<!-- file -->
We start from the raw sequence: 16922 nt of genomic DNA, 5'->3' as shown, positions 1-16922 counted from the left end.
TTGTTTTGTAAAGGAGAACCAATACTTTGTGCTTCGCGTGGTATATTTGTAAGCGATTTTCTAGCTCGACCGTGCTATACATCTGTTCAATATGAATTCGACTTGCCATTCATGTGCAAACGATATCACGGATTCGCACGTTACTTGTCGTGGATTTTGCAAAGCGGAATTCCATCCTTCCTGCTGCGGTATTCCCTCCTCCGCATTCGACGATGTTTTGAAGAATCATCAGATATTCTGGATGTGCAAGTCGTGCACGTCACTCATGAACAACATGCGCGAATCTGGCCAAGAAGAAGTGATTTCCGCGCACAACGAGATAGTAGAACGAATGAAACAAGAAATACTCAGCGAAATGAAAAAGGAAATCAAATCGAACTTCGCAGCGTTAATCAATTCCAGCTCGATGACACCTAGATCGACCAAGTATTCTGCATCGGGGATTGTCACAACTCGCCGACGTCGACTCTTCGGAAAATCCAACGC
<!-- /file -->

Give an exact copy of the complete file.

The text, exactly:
We start from the raw sequence: 16922 nt of genomic DNA, 5'->3' as shown, positions 1-16922 counted from the left end.
TTGTTTTGTAAAGGAGAACCAATACTTTGTGCTTCGCGTGGTATATTTGTAAGCGATTTTCTAGCTCGACCGTGCTATACATCTGTTCAATATGAATTCGACTTGCCATTCATGTGCAAACGATATCACGGATTCGCACGTTACTTGTCGTGGATTTTGCAAAGCGGAATTCCATCCTTCCTGCTGCGGTATTCCCTCCTCCGCATTCGACGATGTTTTGAAGAATCATCAGATATTCTGGATGTGCAAGTCGTGCACGTCACTCATGAACAACATGCGCGAATCTGGCCAAGAAGAAGTGATTTCCGCGCACAACGAGATAGTAGAACGAATGAAACAAGAAATACTCAGCGAAATGAAAAAGGAAATCAAATCGAACTTCGCAGCGTTAATCAATTCCAGCTCGATGACACCTAGATCGACCAAGTATTCTGCATCGGGGATTGTCACAACTCGCCGACGTCGACTCTTCGGAAAATCCAACGC